In 2012, a skeleton was excavated at the presumed site of the Grey Friars friary in Leicester, the last-known resting place of King Richard III. Archaeological, osteological and radiocarbon dating data were consistent with these being his remains. Here we report DNA analyses of both the skeletal remains and living relatives of Richard III. We find a perfect mitochondrial DNA match between the sequence obtained from the remains and one living relative, and a single-base substitution when compared with a second relative. Y-chromosome haplotypes from male-line relatives and the remains do not match, which could be attributed to a false-paternity event occurring in any of the intervening generations. DNA-predicted hair and eye colour are consistent with Richard’s appearance in an early portrait. We calculate likelihood ratios for the non-genetic and genetic data separately, and combined, and conclude that the evidence for the remains being those of Richard III is overwhelming.
Richard III is one of the most famous and controversial English kings. His ascension to the throne in 1483, following the death of his brother, Edward IV, has been seen as contentious, involving, as it did, discrediting the legitimacy of Edward’s marriage and therefore the claim of both of Edward’s sons to the throne. Later, as yet unproven accusations arose that Richard had his two nephews murdered to solidify his own claim. Richard’s death two years later on August 22nd 1485 at the Battle of Bosworth marked the end of the Plantagenet dynasty, which had ruled for over 300 years, and the beginning of the Tudor period. Richard III was the last English king to be killed in battle, he became one of Shakespeare’s most notorious villains, and is one of the few English monarchs whose precise resting place was lost: the mystery surrounding the fate of his remains persisting to the present day.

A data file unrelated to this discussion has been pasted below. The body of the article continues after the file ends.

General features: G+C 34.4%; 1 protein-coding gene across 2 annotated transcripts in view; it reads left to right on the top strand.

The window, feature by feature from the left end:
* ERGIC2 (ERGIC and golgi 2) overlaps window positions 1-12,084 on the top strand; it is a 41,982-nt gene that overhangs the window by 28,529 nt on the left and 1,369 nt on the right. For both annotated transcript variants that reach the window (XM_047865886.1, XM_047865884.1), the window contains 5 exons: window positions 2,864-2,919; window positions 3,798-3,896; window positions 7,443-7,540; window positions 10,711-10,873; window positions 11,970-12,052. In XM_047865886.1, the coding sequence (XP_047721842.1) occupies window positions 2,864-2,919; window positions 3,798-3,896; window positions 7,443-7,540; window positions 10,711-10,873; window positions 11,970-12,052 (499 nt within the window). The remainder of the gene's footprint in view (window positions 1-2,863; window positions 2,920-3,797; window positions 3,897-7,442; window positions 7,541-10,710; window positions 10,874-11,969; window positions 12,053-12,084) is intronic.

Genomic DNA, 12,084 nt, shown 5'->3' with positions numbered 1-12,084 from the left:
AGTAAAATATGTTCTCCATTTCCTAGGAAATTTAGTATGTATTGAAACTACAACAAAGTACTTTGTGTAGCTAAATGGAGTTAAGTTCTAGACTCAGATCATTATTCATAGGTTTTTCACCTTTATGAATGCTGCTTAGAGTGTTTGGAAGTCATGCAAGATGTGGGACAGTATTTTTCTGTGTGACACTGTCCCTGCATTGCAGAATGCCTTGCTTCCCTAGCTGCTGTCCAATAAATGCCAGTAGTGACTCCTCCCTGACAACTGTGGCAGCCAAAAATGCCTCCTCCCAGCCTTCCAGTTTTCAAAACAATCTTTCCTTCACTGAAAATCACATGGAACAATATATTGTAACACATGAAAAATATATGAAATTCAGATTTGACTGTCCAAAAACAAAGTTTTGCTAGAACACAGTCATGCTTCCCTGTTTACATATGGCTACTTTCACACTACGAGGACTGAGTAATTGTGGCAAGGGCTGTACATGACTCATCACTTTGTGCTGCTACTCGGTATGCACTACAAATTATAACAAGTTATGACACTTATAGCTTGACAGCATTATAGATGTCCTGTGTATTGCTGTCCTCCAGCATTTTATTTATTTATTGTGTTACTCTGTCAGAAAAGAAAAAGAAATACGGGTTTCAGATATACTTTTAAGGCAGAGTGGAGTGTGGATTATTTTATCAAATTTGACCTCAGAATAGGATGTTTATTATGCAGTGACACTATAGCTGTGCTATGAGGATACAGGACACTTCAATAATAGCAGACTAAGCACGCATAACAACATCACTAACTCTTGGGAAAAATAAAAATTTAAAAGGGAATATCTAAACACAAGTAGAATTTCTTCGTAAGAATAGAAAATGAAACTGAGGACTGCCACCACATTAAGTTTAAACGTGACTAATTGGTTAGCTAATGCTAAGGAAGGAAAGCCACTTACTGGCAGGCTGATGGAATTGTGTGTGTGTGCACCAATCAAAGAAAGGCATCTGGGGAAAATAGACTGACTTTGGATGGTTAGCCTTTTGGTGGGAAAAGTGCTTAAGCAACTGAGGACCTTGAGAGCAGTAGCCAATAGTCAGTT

Historical records report that after Richard III was killed on the battlefield, age 32, his remains were brought back to Leicester and buried in the medieval church of the Grey Friars1. The friary was dissolved in 1538 under the orders of King Henry VIII, with most of the buildings being torn down in the following years. Approximately 125 years later, a rumour arose that Richard III’s remains had been disinterred during the dissolution of the monasteries and thrown into the river Soar in Leicester2. However, it had long been thought that this rumour was unsubstantiated and it was therefore expected that the grave of Richard III should still lie within any remains of the Grey Friars church3, 4, 5. While historical records and the subsequent analysis thereof have long indicated the approximate location of the Grey Friars friary, and its likely situation in relation to the modern urban landscape of Leicester, the exact site of Richard III’s grave had been lost in the 527 years since his death3, 4, 5.
Although Richard III reigned for only a little over two years, substantial historical information about various features of his life and death exists. These include aspects of his physical appearance such as having a slim build, one shoulder higher than the other and that he suffered battle injuries, which resulted in his death6 (see Supplementary Note 1). In September 2012, a skeleton (Skeleton 1) was excavated at the presumed site of the Grey Friars friary in Leicester, the last-known resting place of Richard III (ref. 6). The archaeological, osteological and radiocarbon dating evidence were all consistent with the remains being those of Richard III (ref. 6). The skeleton was that of a male aged 30 to 34 years7, with severe scoliosis rendering one shoulder higher than the other8, with numerous perimortem battle injuries7. Modelled radiocarbon dating was also consistent (1456–1530AD at 95.4% probability) with these being the remains of an individual who died in 1485 (refs 6, 9). What has been missing to date is the genetic and genealogical data, and an integrative analysis of both the genetic and non-genetic lines of evidence. We therefore conducted ancient and modern DNA analysis, and, for the first time, a synthesis of all the evidence together, to come to an overall conclusion about the identity of Skeleton 1. […]
(Nature Communications 5, Article number: 5631, 02.12.2014)